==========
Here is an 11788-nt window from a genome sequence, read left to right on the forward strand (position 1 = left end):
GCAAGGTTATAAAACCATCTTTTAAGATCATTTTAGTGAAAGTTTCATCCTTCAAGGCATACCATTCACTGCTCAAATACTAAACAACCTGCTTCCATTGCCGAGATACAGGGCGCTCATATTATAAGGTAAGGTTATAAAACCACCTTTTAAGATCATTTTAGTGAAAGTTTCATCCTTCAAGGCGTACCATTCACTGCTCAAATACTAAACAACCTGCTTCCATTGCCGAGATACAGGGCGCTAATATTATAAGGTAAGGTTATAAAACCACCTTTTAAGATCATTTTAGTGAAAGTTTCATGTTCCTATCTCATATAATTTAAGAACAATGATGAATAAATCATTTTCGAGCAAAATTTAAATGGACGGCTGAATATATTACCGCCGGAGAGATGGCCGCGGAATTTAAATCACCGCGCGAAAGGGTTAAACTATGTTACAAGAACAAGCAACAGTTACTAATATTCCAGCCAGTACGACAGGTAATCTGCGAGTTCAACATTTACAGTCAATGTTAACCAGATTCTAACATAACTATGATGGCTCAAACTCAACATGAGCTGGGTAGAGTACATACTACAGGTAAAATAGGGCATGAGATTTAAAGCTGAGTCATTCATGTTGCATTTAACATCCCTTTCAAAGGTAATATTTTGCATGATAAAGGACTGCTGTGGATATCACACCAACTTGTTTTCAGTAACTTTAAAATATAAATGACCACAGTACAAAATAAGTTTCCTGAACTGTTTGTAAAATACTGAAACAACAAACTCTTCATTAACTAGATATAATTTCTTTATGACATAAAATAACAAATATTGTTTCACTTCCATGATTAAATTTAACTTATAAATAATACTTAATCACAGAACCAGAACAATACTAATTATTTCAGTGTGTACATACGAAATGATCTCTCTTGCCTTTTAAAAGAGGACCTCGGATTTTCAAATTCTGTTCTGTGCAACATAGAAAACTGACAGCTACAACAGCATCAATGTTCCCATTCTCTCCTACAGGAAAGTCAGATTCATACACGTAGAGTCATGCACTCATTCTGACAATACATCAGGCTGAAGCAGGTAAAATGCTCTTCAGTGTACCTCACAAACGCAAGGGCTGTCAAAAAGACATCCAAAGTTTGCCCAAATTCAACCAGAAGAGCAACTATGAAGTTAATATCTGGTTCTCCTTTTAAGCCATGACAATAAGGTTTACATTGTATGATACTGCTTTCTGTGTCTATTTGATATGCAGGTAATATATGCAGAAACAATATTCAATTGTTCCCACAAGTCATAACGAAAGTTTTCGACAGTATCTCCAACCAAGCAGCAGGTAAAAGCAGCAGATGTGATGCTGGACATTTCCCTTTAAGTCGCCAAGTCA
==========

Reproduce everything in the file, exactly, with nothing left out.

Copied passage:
Here is an 11788-nt window from a genome sequence, read left to right on the forward strand (position 1 = left end):
GCAAGGTTATAAAACCATCTTTTAAGATCATTTTAGTGAAAGTTTCATCCTTCAAGGCATACCATTCACTGCTCAAATACTAAACAACCTGCTTCCATTGCCGAGATACAGGGCGCTCATATTATAAGGTAAGGTTATAAAACCACCTTTTAAGATCATTTTAGTGAAAGTTTCATCCTTCAAGGCGTACCATTCACTGCTCAAATACTAAACAACCTGCTTCCATTGCCGAGATACAGGGCGCTAATATTATAAGGTAAGGTTATAAAACCACCTTTTAAGATCATTTTAGTGAAAGTTTCATGTTCCTATCTCATATAATTTAAGAACAATGATGAATAAATCATTTTCGAGCAAAATTTAAATGGACGGCTGAATATATTACCGCCGGAGAGATGGCCGCGGAATTTAAATCACCGCGCGAAAGGGTTAAACTATGTTACAAGAACAAGCAACAGTTACTAATATTCCAGCCAGTACGACAGGTAATCTGCGAGTTCAACATTTACAGTCAATGTTAACCAGATTCTAACATAACTATGATGGCTCAAACTCAACATGAGCTGGGTAGAGTACATACTACAGGTAAAATAGGGCATGAGATTTAAAGCTGAGTCATTCATGTTGCATTTAACATCCCTTTCAAAGGTAATATTTTGCATGATAAAGGACTGCTGTGGATATCACACCAACTTGTTTTCAGTAACTTTAAAATATAAATGACCACAGTACAAAATAAGTTTCCTGAACTGTTTGTAAAATACTGAAACAACAAACTCTTCATTAACTAGATATAATTTCTTTATGACATAAAATAACAAATATTGTTTCACTTCCATGATTAAATTTAACTTATAAATAATACTTAATCACAGAACCAGAACAATACTAATTATTTCAGTGTGTACATACGAAATGATCTCTCTTGCCTTTTAAAAGAGGACCTCGGATTTTCAAATTCTGTTCTGTGCAACATAGAAAACTGACAGCTACAACAGCATCAATGTTCCCATTCTCTCCTACAGGAAAGTCAGATTCATACACGTAGAGTCATGCACTCATTCTGACAATACATCAGGCTGAAGCAGGTAAAATGCTCTTCAGTGTACCTCACAAACGCAAGGGCTGTCAAAAAGACATCCAAAGTTTGCCCAAATTCAACCAGAAGAGCAACTATGAAGTTAATATCTGGTTCTCCTTTTAAGCCATGACAATAAGGTTTACATTGTATGATACTGCTTTCTGTGTCTATTTGATATGCAGGTAATATATGCAGAAACAATATTCAATTGTTCCCACAAGTCATAACGAAAGTTTTCGACAGTATCTCCAACCAAGCAGCAGGTAAAAGCAGCAGATGTGATGCTGGACATTTCCCTTTAAGTCGCCAAGTCA